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Seller Myths Debunked

"IF I PRICE IT HIGH, BUYERS WILL STILL COME"

Sellers often think they can price a property as high as they want and reduce it later if needed. Unfortunately, when the price is too high, buyers who are looking in that price range probably can afford something nicer, newer or bigger. This strategy eliminates the very buyers for whom the home would be an ideal fit. The price point can also send a signal to potential buyers and agents as to the kind of seller you are — realistic or off-base, flexible or difficult. Savvy agents are astute at reading between the dollar signs and can often decipher a seller's situation based on how the home is priced.

"OPEN HOUSES BRING WILLING AND ABLE BUYERS"

Before the proliferation of today's high-tech research tools, open houses were heavily relied upon to generate potential buyers. Now, and especially in our post-pandemic world, open houses tend to attract curious neighbors and "looky lous" more than qualified buyers. If a potential buyer does attend, they often browse in "stealth mode, " and then arrange for a private showing with their agent. With this in mind, holding an open house weekend after weekend can cause people to lose interest, and start to speculate why the home is not selling. Worse, they can assume that the seller is desperate and shift their focus to more recent market listings.

"I SHOULD BE ABLE TO SELL MY HOUSE 'AS-IS'"

Many sellers balk when a buyer sends them a repair request after an inspection. They might say that their home isn’t new, and if a buyer wants a new space, they should go buy one. It can be difficult for sellers to understand that if they won’t work with a buyer on repairs, the buyer may terminate during the inspection contingency period. A home coming back on the market after an inspection carries a stigma, as it tends to prick suspicions as to what the report contained.

Unless the seller’s attitude shifts, the same thing will most likely happen again with the next buyer's inspection. The seller must then make a choice: address the repairs in question, substantially reduce the price or give the buyer a closing cost credit in lieu of repairs. Certain things may have to be addressed before closing, such as an older roof, plumbing or electrical issues. These can pose health or safety concerns as well as impact the buyer’s ability to obtain insurance.

Many sellers think that they can give an allowance toward the cost of replacements or repairs that might be flagged in the inspection. Although the idea sounds easy enough, it isn't practical. For example, a seller can’t legally give a buyer a flooring allowance at closing as a part of the official closing process. Any concession granted from a seller to a buyer is accomplished by either reducing the purchase price accordingly or paying a certain amount toward a buyer’s closing costs. If a buyer is getting a loan, a lender won’t allow this to be handled any other way. This is why it is almost always advisable for the seller to simply replace the carpet or upgrade the appliances before putting the home on the market.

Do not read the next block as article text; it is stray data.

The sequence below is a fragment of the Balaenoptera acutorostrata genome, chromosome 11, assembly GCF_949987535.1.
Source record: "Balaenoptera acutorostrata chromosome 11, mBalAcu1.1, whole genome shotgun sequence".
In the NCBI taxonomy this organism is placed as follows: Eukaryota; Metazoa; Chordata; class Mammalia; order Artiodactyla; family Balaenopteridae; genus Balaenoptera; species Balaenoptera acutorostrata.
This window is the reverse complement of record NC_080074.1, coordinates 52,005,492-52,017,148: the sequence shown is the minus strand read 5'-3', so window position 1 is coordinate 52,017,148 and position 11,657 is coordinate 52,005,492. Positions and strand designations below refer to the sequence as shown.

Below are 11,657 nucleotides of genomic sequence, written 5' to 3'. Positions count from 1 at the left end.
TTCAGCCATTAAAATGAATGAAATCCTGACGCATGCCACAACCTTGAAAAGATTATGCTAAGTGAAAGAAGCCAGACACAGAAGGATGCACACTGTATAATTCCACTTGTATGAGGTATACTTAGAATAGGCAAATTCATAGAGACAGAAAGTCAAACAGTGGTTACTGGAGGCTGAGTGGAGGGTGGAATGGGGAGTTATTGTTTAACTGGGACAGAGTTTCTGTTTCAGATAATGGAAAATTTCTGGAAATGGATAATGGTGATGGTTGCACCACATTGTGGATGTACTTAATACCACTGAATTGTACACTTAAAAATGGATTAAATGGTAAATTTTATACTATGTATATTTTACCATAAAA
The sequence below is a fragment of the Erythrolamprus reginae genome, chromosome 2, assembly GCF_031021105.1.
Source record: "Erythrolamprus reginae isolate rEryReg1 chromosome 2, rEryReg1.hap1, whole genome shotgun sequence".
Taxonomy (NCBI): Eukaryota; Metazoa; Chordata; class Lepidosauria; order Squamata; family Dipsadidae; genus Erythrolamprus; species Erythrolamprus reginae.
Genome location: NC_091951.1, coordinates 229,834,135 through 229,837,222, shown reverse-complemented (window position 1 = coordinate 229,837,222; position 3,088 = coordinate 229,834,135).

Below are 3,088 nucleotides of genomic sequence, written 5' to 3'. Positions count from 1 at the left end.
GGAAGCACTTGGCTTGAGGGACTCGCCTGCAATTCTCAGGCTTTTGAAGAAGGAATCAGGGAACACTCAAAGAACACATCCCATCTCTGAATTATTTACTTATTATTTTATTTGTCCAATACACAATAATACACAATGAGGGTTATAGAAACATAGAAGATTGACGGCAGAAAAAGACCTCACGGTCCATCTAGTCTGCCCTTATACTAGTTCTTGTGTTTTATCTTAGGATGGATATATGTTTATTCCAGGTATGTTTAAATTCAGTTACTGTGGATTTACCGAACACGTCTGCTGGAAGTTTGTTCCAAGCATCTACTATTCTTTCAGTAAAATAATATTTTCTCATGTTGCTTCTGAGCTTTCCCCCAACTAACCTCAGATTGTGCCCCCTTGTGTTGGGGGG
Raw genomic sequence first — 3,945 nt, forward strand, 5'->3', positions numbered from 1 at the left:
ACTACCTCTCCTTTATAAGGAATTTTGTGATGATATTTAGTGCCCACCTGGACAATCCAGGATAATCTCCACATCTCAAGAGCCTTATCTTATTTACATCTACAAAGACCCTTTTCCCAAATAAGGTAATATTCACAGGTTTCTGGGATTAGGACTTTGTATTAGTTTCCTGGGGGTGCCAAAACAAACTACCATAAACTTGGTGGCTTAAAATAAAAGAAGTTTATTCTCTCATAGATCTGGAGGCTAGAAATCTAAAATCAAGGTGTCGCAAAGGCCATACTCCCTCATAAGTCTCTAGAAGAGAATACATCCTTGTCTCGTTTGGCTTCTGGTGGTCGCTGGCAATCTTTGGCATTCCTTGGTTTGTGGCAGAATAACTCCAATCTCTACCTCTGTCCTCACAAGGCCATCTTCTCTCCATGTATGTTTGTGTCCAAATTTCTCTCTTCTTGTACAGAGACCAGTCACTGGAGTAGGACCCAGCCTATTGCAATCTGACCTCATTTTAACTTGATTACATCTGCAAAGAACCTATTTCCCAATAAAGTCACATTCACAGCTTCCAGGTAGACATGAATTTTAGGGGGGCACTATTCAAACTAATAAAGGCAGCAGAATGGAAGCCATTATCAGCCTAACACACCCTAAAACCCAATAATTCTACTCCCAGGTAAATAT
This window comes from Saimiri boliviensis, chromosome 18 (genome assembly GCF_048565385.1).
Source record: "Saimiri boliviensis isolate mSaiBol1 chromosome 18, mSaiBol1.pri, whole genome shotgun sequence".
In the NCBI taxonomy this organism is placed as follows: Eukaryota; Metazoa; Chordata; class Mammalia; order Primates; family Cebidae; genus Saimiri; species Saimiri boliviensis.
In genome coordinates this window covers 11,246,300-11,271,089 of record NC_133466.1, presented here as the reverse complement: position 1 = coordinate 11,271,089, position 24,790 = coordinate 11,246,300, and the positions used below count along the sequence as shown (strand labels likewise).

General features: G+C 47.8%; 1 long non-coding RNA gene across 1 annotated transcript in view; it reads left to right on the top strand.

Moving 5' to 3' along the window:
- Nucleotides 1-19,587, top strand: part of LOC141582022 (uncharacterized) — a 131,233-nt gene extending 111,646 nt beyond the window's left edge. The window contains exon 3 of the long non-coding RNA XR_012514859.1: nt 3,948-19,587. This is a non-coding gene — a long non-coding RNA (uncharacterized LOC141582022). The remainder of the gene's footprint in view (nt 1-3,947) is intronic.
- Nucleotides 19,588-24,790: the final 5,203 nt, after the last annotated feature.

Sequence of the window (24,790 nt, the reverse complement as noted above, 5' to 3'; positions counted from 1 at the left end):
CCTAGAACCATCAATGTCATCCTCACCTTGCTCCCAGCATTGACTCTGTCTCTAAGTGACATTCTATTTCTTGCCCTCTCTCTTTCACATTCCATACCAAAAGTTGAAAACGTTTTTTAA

"ALL IMPROVEMENTS INCREASE EQUITY"

Although it might help a home’s appeal and overall marketability, a custom kitchen with taste-specific finishes will not necessarily command a premium with buyers. The media room complete with projector and surround sound may not be something every buyer has to have, or even wants. The reality is, the market will never pay dollar-for-dollar for the improvements you’ve made, and some choices might be too taste-specific to motivate a buyer to pay more. Fire pits, pools or garage cabinetry don’t guarantee a buyer is going to pay more than the price of recently sold homes in the same market. Often, what a seller feels contributes to the value of their home may be something that a buyer shrugs their shoulders at. Everyone has different priorities.

"ANYONE WHO SEES MY HOME WILL WANT TO BUY IT"

We wish. If only! Some buyers can articulate exactly what they want, but many let their experience searching for properties clarify and crystalize their priorities. For example, a buyer who is exploring a neighborhood for the first time will spend longer in their home search process than one familiar with the area. It would be ideal if every buyer was ready, willing and able to buy the day of the showing, but in reality, it’s usually a process of elimination. The good news for sellers is that, given the current COVID-19 climate, buyers looking at listings are likely more serious now compared to pre- pandemic times. In other words, given what’s involved with showing properties today — safety precautions, travel restrictions, general hesitation and uncertainty — buyers are more determined and motivated to make sure their search is successful and succinct.